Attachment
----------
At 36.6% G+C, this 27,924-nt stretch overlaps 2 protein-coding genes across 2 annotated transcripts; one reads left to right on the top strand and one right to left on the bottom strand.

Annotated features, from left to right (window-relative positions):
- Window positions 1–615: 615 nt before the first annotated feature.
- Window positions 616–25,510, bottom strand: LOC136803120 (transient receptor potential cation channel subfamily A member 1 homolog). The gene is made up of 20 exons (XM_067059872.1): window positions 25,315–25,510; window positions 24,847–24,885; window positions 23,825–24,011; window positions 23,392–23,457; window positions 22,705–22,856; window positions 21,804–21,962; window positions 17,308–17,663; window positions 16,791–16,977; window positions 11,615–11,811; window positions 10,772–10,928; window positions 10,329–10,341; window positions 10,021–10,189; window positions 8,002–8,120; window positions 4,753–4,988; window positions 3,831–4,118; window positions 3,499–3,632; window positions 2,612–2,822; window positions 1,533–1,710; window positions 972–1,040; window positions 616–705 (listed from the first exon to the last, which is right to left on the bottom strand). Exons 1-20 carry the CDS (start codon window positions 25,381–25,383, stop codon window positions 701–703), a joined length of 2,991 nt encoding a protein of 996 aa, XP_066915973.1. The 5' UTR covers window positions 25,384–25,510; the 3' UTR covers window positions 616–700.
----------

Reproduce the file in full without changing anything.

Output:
At 36.6% G+C, this 27,924-nt stretch overlaps 2 protein-coding genes across 2 annotated transcripts; one reads left to right on the top strand and one right to left on the bottom strand.

Annotated features, from left to right (window-relative positions):
- Window positions 1–615: 615 nt before the first annotated feature.
- Window positions 616–25,510, bottom strand: LOC136803120 (transient receptor potential cation channel subfamily A member 1 homolog). The gene is made up of 20 exons (XM_067059872.1): window positions 25,315–25,510; window positions 24,847–24,885; window positions 23,825–24,011; window positions 23,392–23,457; window positions 22,705–22,856; window positions 21,804–21,962; window positions 17,308–17,663; window positions 16,791–16,977; window positions 11,615–11,811; window positions 10,772–10,928; window positions 10,329–10,341; window positions 10,021–10,189; window positions 8,002–8,120; window positions 4,753–4,988; window positions 3,831–4,118; window positions 3,499–3,632; window positions 2,612–2,822; window positions 1,533–1,710; window positions 972–1,040; window positions 616–705 (listed from the first exon to the last, which is right to left on the bottom strand). Exons 1-20 carry the CDS (start codon window positions 25,381–25,383, stop codon window positions 701–703), a joined length of 2,991 nt encoding a protein of 996 aa, XP_066915973.1. The 5' UTR covers window positions 25,384–25,510; the 3' UTR covers window positions 616–700.